Relatively Absolute

Today I arrived at the prison after a five week absence. It was like coming home. It was great to see everyone again. For a few minutes we talked about various Buddhist class business and then did the morning Shambhala chants. We meditated for about twenty minutes which included a brief guided meditation.

We began our discussion with the reading of one of the stanzas in the “Supplication to the Takpo Kagyus” chant. The stanza reads:

Awareness is the body of meditation, as is taught.

Whatever arises is fresh– the essence of realization.

To this meditator who rests simply without altering it

Grant your blessings so that my meditation is free from conception.

We focused on the “meditator who rests simply without altering it.” One of the guys mentioned that “without altering” is a non-doing mind. We talked about how we can treat all internal experiences such as positive and negative thoughts and emotions as temporary and impermanent, with no need for us to fixate on what we like and reject what we don’t like. We agreed that gently Leaning Into and resting on these temporary experiences with bare naked mindfulness is another way to say “without altering it.” There is nothing we need to do, manipulate or control with these experiences. We agreed that we simply become mindful of letting be with them. Then we moved on to thinking about different external circumstances that we encounter. This led to a lively discussion about doing and non-doing. One guy said that when we are engaged in the world we have to do things and make choices and that we can’t just leave everything unaltered! He said for example that if we are freezing to death outside we come inside to warm up. Another guy said that we could choose to do something in the world or not, but either way it could be done with a mind that is not fixated on or distracted by the circumstantial experience. I added that if we are not distracted by these temporary experiences, we can choose to help others with doing-actions in any way that helps relieve their suffering and allows them to recognize their non-doing minds.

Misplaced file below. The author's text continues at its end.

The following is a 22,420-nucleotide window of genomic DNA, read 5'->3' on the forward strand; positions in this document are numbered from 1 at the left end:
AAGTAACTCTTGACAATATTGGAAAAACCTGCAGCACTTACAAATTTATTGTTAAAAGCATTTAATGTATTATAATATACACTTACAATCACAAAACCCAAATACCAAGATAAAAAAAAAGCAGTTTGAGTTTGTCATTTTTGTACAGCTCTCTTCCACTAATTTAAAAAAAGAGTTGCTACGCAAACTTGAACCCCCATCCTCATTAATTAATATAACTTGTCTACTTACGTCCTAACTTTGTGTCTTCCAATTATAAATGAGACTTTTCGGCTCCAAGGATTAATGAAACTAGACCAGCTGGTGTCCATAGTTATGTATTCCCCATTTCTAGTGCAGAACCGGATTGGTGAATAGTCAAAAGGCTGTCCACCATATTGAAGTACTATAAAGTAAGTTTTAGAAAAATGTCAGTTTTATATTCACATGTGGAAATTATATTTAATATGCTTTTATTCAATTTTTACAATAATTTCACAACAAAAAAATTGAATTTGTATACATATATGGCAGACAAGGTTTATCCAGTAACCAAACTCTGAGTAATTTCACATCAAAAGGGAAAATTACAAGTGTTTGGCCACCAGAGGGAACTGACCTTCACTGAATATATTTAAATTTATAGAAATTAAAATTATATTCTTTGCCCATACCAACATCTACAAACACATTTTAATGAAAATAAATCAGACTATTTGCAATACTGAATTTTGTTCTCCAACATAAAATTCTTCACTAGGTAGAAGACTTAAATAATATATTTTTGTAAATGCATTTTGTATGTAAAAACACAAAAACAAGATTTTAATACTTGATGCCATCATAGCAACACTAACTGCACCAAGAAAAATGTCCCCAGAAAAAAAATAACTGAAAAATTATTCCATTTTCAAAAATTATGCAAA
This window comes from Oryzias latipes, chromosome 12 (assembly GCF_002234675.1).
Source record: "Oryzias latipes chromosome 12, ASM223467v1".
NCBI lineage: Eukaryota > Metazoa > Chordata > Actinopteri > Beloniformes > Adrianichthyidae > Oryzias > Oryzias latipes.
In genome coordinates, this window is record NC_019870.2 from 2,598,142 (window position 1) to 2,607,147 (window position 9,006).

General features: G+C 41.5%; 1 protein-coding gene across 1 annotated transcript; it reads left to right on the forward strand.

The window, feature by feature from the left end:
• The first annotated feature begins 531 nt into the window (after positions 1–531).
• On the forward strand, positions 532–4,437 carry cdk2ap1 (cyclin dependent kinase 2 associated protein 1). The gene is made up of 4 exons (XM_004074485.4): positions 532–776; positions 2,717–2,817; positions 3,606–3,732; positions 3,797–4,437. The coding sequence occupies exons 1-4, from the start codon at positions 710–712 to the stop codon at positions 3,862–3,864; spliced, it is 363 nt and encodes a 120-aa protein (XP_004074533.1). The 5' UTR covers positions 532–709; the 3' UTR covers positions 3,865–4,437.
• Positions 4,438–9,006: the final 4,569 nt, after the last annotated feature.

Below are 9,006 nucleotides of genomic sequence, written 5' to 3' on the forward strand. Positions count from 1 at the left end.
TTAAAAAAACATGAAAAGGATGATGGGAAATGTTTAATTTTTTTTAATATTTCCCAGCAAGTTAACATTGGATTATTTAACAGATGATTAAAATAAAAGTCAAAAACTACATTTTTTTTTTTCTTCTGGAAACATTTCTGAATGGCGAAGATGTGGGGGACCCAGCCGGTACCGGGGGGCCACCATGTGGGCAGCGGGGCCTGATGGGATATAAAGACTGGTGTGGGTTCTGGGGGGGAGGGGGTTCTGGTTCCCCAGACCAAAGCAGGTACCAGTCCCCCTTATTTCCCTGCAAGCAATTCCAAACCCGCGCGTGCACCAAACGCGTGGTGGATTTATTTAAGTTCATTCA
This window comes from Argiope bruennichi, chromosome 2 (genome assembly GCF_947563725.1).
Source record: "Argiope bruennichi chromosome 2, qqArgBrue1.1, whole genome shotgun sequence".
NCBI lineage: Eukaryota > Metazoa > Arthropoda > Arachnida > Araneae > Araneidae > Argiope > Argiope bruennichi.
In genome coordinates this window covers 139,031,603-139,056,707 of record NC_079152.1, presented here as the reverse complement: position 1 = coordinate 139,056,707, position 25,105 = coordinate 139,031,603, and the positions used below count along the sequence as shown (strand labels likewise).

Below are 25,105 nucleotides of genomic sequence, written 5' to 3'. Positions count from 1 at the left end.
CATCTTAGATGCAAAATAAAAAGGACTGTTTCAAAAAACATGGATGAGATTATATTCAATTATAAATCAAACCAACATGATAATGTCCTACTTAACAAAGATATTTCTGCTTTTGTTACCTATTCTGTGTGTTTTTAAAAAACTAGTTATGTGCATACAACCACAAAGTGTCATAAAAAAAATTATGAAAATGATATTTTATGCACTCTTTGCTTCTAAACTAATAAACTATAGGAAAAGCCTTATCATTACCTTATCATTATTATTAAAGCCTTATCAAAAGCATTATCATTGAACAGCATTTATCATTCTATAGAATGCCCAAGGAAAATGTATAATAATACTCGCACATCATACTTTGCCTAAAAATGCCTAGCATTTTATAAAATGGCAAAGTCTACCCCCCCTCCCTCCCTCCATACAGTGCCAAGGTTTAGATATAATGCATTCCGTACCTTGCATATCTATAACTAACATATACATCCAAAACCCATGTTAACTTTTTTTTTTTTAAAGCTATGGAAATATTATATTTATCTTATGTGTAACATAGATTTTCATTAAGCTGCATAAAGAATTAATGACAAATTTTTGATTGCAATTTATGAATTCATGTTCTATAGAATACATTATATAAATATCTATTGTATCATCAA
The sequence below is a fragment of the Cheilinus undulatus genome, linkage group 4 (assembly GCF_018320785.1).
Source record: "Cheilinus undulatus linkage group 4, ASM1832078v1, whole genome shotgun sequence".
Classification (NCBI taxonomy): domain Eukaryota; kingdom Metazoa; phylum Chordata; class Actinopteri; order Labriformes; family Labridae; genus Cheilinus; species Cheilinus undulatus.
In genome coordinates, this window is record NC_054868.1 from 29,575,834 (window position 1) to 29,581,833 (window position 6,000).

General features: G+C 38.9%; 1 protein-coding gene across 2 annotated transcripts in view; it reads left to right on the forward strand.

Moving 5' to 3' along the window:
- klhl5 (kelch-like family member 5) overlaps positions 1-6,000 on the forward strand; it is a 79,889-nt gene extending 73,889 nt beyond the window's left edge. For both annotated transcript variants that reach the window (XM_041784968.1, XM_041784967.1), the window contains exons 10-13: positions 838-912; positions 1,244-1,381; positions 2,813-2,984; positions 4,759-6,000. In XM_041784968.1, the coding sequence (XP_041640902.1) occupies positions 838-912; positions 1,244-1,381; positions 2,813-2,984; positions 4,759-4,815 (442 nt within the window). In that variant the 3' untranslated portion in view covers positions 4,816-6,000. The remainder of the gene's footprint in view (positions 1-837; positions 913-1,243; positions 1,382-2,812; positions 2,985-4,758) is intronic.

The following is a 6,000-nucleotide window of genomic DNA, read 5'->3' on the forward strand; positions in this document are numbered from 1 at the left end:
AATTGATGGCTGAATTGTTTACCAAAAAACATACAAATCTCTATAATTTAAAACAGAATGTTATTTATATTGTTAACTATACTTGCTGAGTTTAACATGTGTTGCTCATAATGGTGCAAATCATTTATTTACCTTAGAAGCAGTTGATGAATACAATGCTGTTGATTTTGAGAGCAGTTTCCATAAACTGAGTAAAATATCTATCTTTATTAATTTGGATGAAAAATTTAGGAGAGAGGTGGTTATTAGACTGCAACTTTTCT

This discussion led another guy to offer his view of the Buddhist middle way. He said that the Theravadins express the middle way as the union of egolessness and impermanence. The Mahayanists express the middle way as the union of emptiness and form. And the Vajrayanists express the middle way as the union of absolute and relative. I don’t know were he got this from, but no way was I going to “alter” his insight! He went on to say that “doing” is the impermanent, form and relative side. And egolessness, emptiness and the absolute is the “non-doing” side. When these two are united there is seamless harmony between doing and non-doing. He also said that there was no difference between these three versions of the middle way. By the way, this guy is from Southeast Asia and considers himself a Theravadin yet is open to all of Buddha’s teachings.

We ended with the dedication of merit chants. After the chants I explained that the reason for dedicating any merit we may have gained as a result of our practicing and studying together is to reduce our pride and self-smug sense of achievement or superiority over others. We offer whatever we may have gained for ourselves to all other beings.

We said our goodbyes and agreed that we are all looking forward to this Saturday’s day-long meditation retreat.

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